[New York] : Published by American Tract Society, 150 Nassau-street, 1850s. Item #42570
No dates, both circa 1850. History of Joseph Nichols is the first US edition. Period boards, 16mo (pocket sized), 16 + 16 pages. Includes engraved title pages and illustrations. 11 cm.
Two works of juvenile religious fiction bound in one volume. Considered one of the first “Christian Zionists,” Charlotte Elizabeth Tonna (1790 – 1846) “wrote prolifically under her baptismal name, Charlotte Elizabeth. She was born in Norwich, Norfolk, the daughter of Reverend Michael Browne, an Anglican priest and a canon at Norwich Cathedral….
In her Personal Recollections written at the end of 1840, Charlotte Elizabeth explains her interest in Jews and Palestine, or as her husband put it, 'her long-cherished hopes, the incipient restoration of Israel.' Some critics and historians see Tonna as a 'Zionist' –though strictly speaking the term itself did not come into use until 1896- and her novel Judah's Lion as a Zionist novel. Elizabeth's novel recounts the story of an English Jew, Alick Cohen, and his voyage to the Holy Land where, moved by his experiences, he converts to Christianity, retaining, however, his Jewish identity. The title of the novel is itself a subtle reminder of the theme of the inextricable and intertwined destinies of two nations, England and Jewish Palestine.
The character Gunner Gordon reflects on this theme; his sense of gratitude to Judaism recalls George Eliot's remark in her letter to Harriet Beecher Stowe that '…towards the Hebrews we western people, who have been reared in Christianity, have a peculiar debt, and whether we acknowledge it or not, a peculiar thoroughness of fellowship in religion and moral sentiment…[the English reveal] themselves empty of any real knowledge as to the relations of their own social and religious life to the history of the people they think themselves witty in insulting. They hardly know that Christ was a Jew…'" (Ibn Warraq, New English Review, February 2010)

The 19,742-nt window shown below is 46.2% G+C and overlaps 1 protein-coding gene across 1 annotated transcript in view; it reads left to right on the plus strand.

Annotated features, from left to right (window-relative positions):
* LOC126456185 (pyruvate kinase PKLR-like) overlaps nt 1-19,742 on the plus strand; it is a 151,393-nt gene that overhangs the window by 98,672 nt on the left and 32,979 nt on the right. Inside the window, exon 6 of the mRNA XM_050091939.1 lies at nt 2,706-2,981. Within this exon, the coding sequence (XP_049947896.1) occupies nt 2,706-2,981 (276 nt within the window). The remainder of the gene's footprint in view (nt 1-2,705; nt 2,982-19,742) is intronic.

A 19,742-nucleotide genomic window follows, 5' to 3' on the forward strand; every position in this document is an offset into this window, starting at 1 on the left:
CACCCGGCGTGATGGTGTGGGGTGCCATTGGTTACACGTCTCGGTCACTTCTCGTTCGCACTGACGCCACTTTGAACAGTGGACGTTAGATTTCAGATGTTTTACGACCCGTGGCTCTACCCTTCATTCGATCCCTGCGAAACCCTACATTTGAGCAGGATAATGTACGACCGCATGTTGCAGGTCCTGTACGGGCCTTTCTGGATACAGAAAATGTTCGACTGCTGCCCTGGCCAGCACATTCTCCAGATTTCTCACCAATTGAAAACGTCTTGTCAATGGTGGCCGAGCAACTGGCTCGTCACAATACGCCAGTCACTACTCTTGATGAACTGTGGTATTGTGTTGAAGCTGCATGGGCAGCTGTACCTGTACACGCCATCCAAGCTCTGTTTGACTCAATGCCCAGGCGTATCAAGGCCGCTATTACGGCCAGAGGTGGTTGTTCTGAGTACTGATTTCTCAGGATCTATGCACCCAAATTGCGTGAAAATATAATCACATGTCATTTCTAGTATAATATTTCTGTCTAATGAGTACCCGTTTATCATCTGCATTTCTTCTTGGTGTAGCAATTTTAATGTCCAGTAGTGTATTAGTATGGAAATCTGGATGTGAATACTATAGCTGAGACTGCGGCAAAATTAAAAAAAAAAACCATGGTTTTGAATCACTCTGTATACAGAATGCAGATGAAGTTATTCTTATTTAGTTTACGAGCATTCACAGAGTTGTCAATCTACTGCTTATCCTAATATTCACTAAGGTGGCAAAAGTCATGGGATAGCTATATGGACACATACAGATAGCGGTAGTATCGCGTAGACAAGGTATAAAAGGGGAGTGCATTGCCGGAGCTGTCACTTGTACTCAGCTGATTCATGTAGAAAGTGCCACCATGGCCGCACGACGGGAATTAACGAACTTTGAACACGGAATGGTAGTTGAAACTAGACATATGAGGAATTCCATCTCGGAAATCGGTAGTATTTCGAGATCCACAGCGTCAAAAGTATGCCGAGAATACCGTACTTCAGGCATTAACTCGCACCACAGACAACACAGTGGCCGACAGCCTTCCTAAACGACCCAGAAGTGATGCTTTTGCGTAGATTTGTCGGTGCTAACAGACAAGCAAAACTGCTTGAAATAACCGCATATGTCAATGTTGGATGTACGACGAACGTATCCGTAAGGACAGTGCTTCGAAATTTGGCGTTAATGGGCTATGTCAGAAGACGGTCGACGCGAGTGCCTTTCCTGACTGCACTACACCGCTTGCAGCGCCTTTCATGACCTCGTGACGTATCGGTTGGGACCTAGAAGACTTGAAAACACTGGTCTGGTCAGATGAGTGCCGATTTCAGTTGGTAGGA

Indeed, none other than Isaac Leeser, the most prominent Orthodox Jew in 19th Century America, chose to reprint books of hers as part of his Jewish Publication Society in the 1840s.
Publications of the American Tract Society New series 2, v. 3, no. 43 (Red Berries) and 44 (History of Joseph Nichols). Charlotte Elizabeth, author of The Red Berries, is the pseudonym of Charlotte Elizabeth Browne Tonna.
SUBJECT(S): Sunday school literature. Children's stories. Litte´rature d'e´cole du dimanche. Histoires pour enfants. Red Berries is listed in OCLC as 589872066, listing only 5 copies worldwide (BYU, LOC, Brown, NYPL, Free Lib Phila), and only a total of 10 holdings of any edition at all (all 19th Century)History of Joseph Nichols is listed in OCLC as 81570190. OCLC lists only 4 copies of History of Joseph Nichols (BYU, Columbia, UFLorida, Brown); OCLC lists only a single holding for an undated British edition of Nichols (with a variant title) published by the London by the Religious Tract Society; because both are undated they may actually be concurrent. Boards rubbed, binding loosening but still solid, paper, text, and illustrations bright and strong. About Very Good- Condition (AMR-67-53).